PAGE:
Countries outside the U.S. were the first to develop daycare facilities associated with the mother's workplace. In countries like France and Italy, daycare facilities are part of the regular public school system. The first daycare centers appeared in France during the 1840s and were recognized by its government in 1869. It would be nearly three-quarters of a century later before the U.S. would have a daycare center at the mother's place of work.
Early Daycare History
The beginning of daycare in the U.S. was woven into the early welfare and reform movements of the mid-19th century. Many of the early daycare nurseries grew out of the need for someone to look after the children of disadvantaged immigrant workers. Jane Addams, winner of the 1931 Nobel Peace Prize, opened a settlement house in Chicago in 1889 – Hull House – that provided much-needed assistance and care to immigrants. It included resident quarters, a dining hall, a library, a salon and a nursery school that provided childcare on behalf of its immigrant working parents. Some residents worked at the Hull House itself, while many worked outside the settlement house, which also provided classes and training for adults.
Shipyard Daycare Centers
The first daycare centers located at the mother's workplace were built during World War II when "Rosie the Riveter" went to work instead of her husband who was busy fighting the war. In 1943, the Kaiser Company opened up daycare centers at its shipyards in Richmond, California, and Portland, Oregon. The centers, built by owner Henry Kaiser, were open 24 hours a day, had a nurse on site for sick children and provided hot meals for mothers to take home at the end of the day. Large windows looked out on the shipyards, so children could watch the shipbuilding. The intent of the centers was to reduce mother's absenteeism and keep her at work, but the centers were closed once the war ended.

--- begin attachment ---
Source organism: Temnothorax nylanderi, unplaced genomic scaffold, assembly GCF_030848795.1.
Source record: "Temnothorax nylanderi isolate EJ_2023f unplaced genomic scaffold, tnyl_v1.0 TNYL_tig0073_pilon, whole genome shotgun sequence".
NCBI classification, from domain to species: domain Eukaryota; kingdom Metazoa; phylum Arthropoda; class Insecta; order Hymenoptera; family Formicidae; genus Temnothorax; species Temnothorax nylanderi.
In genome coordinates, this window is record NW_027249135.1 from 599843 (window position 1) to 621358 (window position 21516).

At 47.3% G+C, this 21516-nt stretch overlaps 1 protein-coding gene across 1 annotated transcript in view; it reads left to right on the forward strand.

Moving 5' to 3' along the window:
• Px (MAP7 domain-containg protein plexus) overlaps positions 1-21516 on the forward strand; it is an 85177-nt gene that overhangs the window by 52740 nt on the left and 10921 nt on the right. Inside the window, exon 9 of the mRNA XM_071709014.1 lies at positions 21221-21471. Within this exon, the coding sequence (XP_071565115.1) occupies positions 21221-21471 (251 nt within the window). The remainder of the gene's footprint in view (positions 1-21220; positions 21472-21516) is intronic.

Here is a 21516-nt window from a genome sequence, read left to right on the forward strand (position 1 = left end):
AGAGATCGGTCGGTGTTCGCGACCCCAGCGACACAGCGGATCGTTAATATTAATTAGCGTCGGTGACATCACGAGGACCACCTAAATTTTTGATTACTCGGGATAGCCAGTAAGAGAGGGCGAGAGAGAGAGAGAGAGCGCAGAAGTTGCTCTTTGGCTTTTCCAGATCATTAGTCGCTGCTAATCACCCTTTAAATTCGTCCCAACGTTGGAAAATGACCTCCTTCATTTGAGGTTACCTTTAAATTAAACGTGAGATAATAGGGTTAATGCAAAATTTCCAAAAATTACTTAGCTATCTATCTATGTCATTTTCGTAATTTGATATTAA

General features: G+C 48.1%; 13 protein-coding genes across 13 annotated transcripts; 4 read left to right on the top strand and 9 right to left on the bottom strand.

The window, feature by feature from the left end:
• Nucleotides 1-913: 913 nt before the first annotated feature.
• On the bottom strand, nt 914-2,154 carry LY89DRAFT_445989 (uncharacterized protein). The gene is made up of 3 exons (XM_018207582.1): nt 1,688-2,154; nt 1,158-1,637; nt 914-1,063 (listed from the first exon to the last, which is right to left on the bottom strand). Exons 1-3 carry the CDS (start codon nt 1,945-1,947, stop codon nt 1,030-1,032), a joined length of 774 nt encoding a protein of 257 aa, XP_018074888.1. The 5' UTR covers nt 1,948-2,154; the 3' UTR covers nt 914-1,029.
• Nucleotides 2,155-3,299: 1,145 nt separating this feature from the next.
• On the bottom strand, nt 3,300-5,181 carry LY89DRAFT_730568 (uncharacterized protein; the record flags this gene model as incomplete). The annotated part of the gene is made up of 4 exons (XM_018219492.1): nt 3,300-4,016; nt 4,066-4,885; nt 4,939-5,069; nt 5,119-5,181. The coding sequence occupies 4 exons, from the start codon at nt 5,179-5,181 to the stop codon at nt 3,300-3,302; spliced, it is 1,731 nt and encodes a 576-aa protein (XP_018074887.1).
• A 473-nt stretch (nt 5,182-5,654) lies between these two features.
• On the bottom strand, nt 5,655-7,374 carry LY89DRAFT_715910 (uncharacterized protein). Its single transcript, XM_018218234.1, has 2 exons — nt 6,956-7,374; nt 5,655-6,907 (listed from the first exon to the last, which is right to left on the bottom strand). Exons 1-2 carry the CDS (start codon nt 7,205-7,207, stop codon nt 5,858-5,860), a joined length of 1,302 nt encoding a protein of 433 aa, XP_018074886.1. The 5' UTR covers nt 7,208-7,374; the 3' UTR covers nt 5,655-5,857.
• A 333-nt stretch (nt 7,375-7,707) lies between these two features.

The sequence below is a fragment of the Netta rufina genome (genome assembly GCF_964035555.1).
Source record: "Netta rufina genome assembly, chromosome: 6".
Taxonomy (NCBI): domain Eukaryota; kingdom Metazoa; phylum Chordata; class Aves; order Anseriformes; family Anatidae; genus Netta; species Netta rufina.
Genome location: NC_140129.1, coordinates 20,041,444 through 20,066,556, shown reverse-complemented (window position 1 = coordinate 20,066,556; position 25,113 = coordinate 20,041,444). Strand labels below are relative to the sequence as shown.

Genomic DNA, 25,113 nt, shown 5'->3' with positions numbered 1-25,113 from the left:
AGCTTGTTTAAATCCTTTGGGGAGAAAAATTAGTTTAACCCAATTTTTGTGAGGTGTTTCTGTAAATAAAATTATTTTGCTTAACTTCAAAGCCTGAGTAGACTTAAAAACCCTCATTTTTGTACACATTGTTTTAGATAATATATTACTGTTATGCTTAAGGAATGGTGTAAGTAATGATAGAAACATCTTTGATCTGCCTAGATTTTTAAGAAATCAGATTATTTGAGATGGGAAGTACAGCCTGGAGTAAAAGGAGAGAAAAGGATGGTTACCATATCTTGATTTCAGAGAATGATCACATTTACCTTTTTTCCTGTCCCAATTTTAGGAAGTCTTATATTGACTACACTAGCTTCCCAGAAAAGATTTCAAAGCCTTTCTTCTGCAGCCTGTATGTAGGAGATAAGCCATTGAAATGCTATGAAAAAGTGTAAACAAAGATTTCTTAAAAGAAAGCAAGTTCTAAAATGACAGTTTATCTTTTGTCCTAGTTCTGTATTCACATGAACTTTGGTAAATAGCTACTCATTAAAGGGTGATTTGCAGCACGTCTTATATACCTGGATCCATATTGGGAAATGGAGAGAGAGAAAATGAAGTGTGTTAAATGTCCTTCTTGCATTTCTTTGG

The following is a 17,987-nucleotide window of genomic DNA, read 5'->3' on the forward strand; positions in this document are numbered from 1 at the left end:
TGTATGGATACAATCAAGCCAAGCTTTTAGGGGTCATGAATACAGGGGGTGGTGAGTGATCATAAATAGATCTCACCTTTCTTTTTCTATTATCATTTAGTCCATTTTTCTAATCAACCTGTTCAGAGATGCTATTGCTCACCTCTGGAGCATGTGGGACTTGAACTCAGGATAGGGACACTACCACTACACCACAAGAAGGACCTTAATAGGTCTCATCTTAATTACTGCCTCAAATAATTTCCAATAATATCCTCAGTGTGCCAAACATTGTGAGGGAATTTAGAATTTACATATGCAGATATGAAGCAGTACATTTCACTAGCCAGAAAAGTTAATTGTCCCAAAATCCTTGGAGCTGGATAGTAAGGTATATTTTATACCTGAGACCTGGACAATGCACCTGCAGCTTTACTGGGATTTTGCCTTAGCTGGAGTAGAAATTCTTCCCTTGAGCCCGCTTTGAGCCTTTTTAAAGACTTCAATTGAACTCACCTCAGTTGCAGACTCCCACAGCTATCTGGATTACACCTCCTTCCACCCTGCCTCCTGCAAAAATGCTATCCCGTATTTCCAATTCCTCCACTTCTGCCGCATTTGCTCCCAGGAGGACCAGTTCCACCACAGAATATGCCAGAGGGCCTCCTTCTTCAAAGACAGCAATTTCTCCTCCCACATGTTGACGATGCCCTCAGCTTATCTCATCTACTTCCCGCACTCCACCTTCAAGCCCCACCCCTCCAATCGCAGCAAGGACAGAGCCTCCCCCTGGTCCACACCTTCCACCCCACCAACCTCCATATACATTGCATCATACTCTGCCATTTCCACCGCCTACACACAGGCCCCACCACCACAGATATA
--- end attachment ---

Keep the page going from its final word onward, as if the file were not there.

The Stride-Rite Corporation, a company that has produced children's shoes since 1892, began their daycare services in the early '70s. Today it's grown to include an inter-generational center, which includes services for the elderly parents of workers as well as for toddlers and preschoolers. Other companies have followed the actions of Stride-Rite, but opened centers much later. Many companies today offer childcare vouchers in lieu of on-site childcare services.
CNN Money listed its opinion of the top 100 companies, which includes 33 that provide childcare services on site to its workers. The top five companies with the cheapest on-site services rated by CNN include the SAS Institute, AFLAC, Baptist Health South Florida, Bright Horizons and Memorial Health. Many companies also offer plans that allow parents to receive vouchers for childcare services or hold money out of their paychecks to pay for such services.
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